Meeting needs in a time of crisis
5 min read
Emerging from a crisis and adapting to the new normal present their own challenges. But as our phone and email logs show, schools still seek the personalised support that only one-on-one engagement can provide.
A quick scan of a phone and email log for one day in mid-March gives a snapshot of the pressures COVID-19 imposed on Independent schools – and their reliance on ISV, especially in a crisis.
The log kept by ISV’s reception staff records 17 calls and emails from school staff and parents, seeking advice, information and, at times, reassurance. It’s only a fraction of the contacts between schools and ISV on that day, but it’s revealing nonetheless.
Staff at one school enquired about the management of students returning from overseas. Others wanted advice on what to do if there’s a case of COVID-19 in their community. One principal asked about assemblies and other large gatherings. A business manager wanted to know where to buy bulk hand sanitiser. One school had problems with internet connectivity if it introduced remote learning. A parent had a legal question about school closures.
A detailed email from the principal of a suburban low-fee school illustrated the uncertainty and stress many schools faced. He was planning for physical closures because anxious parents were keeping their children home. His staff felt vulnerable. He was struggling to maintain simultaneous onsite and online classes. He had students returning from overseas and entering self-quarantine. And now he was concerned the school’s federal funding was under threat if it closed its classrooms.
ISV responded to all these calls, and more, before the day was out.
Embracing the new normal
While it’s too early to document all the lessons learned from our COVID-19 experience, these are some preliminary observations about how ISV coped.
Firstly, our support for Member Schools rested on the range and depth of experience of ISV staff. We are fortunate to employ former principals and highly experienced teachers who are familiar with the complex challenges of running a school – from early learning centres up to year 12. Their expertise is backed up by other staff with a deep understanding of government regulation, funding, finance, employment relations, and media and communications. If they didn’t have the information a school wanted, they usually knew where to find it. They know the Independent sector and understood the unique and varied cultures of our membership.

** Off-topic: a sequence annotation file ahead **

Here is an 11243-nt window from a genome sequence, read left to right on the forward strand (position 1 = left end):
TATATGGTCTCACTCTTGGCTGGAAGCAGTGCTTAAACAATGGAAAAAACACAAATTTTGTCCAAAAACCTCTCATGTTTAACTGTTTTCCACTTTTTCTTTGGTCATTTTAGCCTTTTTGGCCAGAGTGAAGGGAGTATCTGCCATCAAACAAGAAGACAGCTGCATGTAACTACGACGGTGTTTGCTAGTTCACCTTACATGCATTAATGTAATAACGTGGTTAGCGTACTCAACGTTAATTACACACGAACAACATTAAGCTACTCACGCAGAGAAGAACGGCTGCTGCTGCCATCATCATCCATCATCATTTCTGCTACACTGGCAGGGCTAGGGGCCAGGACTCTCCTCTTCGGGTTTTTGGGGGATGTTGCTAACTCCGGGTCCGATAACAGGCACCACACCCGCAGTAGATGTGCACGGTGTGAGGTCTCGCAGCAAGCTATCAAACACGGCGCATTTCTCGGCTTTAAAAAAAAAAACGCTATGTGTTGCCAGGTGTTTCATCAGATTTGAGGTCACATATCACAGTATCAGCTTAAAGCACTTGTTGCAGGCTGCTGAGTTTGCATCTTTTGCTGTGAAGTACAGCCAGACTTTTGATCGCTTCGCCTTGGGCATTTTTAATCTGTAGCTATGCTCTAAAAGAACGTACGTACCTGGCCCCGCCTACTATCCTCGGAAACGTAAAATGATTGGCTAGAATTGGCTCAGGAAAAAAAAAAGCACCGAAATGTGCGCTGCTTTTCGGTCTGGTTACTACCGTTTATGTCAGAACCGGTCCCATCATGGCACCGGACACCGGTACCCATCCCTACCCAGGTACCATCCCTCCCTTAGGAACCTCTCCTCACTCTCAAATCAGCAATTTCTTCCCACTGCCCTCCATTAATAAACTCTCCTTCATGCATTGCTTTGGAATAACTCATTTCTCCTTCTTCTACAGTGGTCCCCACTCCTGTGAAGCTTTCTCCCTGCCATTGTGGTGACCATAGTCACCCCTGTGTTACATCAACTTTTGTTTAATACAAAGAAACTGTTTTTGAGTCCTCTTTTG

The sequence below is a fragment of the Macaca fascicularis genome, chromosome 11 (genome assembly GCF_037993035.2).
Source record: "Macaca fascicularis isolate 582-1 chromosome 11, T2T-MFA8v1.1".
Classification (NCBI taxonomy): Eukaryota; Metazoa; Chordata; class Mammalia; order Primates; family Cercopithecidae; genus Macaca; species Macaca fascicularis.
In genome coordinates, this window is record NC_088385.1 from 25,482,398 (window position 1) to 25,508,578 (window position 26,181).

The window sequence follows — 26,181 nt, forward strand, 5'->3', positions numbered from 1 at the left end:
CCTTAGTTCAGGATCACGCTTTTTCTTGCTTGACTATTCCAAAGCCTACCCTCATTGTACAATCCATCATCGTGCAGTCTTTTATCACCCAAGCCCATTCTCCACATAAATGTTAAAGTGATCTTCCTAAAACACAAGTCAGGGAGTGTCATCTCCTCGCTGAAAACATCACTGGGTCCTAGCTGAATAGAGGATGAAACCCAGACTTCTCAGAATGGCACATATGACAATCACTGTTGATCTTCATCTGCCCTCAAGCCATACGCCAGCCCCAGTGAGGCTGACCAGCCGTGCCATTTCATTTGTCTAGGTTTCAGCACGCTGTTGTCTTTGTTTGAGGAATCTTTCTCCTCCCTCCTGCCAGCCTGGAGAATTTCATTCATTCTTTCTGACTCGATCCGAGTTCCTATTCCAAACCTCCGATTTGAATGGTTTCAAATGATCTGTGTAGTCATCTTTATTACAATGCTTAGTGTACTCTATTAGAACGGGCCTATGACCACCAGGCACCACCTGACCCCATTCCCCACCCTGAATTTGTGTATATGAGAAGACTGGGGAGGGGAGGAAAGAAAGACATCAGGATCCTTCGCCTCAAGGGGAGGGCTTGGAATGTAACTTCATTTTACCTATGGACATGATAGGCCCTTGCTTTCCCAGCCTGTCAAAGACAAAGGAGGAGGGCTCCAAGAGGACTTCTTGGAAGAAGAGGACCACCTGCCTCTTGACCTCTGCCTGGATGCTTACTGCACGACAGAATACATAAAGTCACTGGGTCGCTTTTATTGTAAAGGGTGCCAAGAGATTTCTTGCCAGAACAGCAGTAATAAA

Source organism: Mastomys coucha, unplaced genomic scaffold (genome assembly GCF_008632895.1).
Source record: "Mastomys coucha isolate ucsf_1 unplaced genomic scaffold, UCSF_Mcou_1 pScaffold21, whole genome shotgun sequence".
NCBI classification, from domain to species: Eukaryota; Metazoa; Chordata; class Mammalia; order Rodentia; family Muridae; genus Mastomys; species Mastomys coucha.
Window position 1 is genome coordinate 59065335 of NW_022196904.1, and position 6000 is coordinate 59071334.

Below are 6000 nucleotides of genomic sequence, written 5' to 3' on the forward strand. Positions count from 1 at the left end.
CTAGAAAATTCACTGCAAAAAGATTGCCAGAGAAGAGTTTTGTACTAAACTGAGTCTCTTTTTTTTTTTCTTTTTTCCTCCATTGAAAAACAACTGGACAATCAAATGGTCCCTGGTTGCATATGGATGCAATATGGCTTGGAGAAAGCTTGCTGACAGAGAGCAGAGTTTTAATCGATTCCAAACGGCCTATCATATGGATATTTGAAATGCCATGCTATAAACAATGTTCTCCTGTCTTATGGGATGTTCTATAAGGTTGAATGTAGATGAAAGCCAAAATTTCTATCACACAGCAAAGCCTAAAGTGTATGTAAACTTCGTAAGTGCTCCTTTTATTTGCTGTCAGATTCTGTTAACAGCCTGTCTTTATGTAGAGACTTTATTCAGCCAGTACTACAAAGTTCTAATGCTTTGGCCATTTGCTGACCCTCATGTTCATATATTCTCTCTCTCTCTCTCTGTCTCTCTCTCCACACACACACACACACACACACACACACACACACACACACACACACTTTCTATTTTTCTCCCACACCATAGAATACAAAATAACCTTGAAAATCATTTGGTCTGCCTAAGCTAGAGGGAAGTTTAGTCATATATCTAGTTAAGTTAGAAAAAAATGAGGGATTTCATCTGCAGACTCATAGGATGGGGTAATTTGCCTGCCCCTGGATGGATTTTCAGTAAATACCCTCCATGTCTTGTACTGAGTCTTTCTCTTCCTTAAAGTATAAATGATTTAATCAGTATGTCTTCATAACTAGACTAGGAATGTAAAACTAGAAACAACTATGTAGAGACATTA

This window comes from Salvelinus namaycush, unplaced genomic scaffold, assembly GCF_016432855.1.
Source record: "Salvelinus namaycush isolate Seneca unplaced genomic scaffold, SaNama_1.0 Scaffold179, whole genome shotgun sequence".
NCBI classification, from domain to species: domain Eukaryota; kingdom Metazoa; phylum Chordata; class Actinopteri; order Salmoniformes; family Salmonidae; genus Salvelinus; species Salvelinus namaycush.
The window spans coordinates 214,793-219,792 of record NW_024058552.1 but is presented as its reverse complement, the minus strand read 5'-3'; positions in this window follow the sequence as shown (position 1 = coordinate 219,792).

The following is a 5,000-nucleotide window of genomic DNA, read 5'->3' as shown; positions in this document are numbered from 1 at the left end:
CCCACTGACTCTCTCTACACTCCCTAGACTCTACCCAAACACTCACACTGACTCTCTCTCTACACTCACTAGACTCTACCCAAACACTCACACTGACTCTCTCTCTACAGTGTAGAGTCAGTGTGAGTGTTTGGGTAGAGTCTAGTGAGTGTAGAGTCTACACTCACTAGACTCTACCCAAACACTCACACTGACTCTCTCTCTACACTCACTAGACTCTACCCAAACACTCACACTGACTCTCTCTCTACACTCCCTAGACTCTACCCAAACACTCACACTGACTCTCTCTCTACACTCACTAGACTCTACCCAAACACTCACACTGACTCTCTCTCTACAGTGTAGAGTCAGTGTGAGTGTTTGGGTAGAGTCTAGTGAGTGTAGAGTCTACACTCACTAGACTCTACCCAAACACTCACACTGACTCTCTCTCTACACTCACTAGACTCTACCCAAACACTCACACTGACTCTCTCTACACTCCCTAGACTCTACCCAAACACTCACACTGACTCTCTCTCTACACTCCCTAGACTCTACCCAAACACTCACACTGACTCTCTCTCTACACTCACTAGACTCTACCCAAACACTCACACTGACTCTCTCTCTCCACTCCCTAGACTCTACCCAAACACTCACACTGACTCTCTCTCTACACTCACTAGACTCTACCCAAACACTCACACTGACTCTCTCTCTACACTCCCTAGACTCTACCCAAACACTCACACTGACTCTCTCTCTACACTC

Schools – from the smallest to the biggest – have drawn heavily on this expertise over the past four months.
While we didn’t anticipate a pandemic and a nationwide lockdown, we had tools in place that helped us meet the needs of schools operating online and teaching remotely. In recent years we built isConnect, a unique online platform of resources – information, templates, online professional development courses – that schools can access when and how they want. We built on this as the COVID-19 crisis rapidly evolved.
From early March up until the start of June, our website’s COVID-19 page had 16,069 hits by 11,124 different users. Over the same period, the ISV website has had 21,155 hits on anything that contains COVID-19 as a key word in the title of the page or download.